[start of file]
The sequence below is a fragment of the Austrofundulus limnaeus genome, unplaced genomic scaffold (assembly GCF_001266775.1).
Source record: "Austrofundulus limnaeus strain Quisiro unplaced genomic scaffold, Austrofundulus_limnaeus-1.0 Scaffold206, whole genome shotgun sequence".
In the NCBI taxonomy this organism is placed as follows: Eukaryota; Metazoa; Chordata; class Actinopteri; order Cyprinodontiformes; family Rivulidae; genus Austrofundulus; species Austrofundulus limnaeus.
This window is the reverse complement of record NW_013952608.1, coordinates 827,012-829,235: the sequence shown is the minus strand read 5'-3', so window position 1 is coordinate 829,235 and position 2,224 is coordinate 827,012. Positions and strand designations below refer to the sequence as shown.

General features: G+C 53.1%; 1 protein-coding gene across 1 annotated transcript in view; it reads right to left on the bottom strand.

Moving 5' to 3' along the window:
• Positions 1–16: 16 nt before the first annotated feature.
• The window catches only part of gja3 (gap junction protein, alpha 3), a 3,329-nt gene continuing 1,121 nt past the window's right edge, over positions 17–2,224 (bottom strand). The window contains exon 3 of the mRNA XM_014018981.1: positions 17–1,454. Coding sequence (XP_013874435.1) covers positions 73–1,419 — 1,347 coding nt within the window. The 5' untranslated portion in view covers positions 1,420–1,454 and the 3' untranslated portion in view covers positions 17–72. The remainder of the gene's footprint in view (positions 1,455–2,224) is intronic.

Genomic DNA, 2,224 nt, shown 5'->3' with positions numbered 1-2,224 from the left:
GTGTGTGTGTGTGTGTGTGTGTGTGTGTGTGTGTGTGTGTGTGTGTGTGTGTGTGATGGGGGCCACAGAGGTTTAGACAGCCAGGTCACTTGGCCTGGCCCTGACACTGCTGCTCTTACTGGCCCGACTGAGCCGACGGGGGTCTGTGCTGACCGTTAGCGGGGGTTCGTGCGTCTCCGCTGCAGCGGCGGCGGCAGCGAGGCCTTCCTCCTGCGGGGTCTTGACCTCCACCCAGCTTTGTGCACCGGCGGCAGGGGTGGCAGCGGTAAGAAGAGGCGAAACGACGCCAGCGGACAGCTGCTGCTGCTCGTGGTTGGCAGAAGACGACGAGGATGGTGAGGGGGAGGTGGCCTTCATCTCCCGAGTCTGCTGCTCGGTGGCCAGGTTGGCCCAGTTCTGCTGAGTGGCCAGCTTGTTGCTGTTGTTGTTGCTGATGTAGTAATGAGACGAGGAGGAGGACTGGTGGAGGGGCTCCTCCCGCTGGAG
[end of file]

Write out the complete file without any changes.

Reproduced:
The sequence below is a fragment of the Austrofundulus limnaeus genome, unplaced genomic scaffold (assembly GCF_001266775.1).
Source record: "Austrofundulus limnaeus strain Quisiro unplaced genomic scaffold, Austrofundulus_limnaeus-1.0 Scaffold206, whole genome shotgun sequence".
In the NCBI taxonomy this organism is placed as follows: Eukaryota; Metazoa; Chordata; class Actinopteri; order Cyprinodontiformes; family Rivulidae; genus Austrofundulus; species Austrofundulus limnaeus.
This window is the reverse complement of record NW_013952608.1, coordinates 827,012-829,235: the sequence shown is the minus strand read 5'-3', so window position 1 is coordinate 829,235 and position 2,224 is coordinate 827,012. Positions and strand designations below refer to the sequence as shown.

General features: G+C 53.1%; 1 protein-coding gene across 1 annotated transcript in view; it reads right to left on the bottom strand.

Moving 5' to 3' along the window:
• Positions 1–16: 16 nt before the first annotated feature.
• The window catches only part of gja3 (gap junction protein, alpha 3), a 3,329-nt gene continuing 1,121 nt past the window's right edge, over positions 17–2,224 (bottom strand). The window contains exon 3 of the mRNA XM_014018981.1: positions 17–1,454. Coding sequence (XP_013874435.1) covers positions 73–1,419 — 1,347 coding nt within the window. The 5' untranslated portion in view covers positions 1,420–1,454 and the 3' untranslated portion in view covers positions 17–72. The remainder of the gene's footprint in view (positions 1,455–2,224) is intronic.

Genomic DNA, 2,224 nt, shown 5'->3' with positions numbered 1-2,224 from the left:
GTGTGTGTGTGTGTGTGTGTGTGTGTGTGTGTGTGTGTGTGTGTGTGTGTGTGTGATGGGGGCCACAGAGGTTTAGACAGCCAGGTCACTTGGCCTGGCCCTGACACTGCTGCTCTTACTGGCCCGACTGAGCCGACGGGGGTCTGTGCTGACCGTTAGCGGGGGTTCGTGCGTCTCCGCTGCAGCGGCGGCGGCAGCGAGGCCTTCCTCCTGCGGGGTCTTGACCTCCACCCAGCTTTGTGCACCGGCGGCAGGGGTGGCAGCGGTAAGAAGAGGCGAAACGACGCCAGCGGACAGCTGCTGCTGCTCGTGGTTGGCAGAAGACGACGAGGATGGTGAGGGGGAGGTGGCCTTCATCTCCCGAGTCTGCTGCTCGGTGGCCAGGTTGGCCCAGTTCTGCTGAGTGGCCAGCTTGTTGCTGTTGTTGTTGCTGATGTAGTAATGAGACGAGGAGGAGGACTGGTGGAGGGGCTCCTCCCGCTGGAG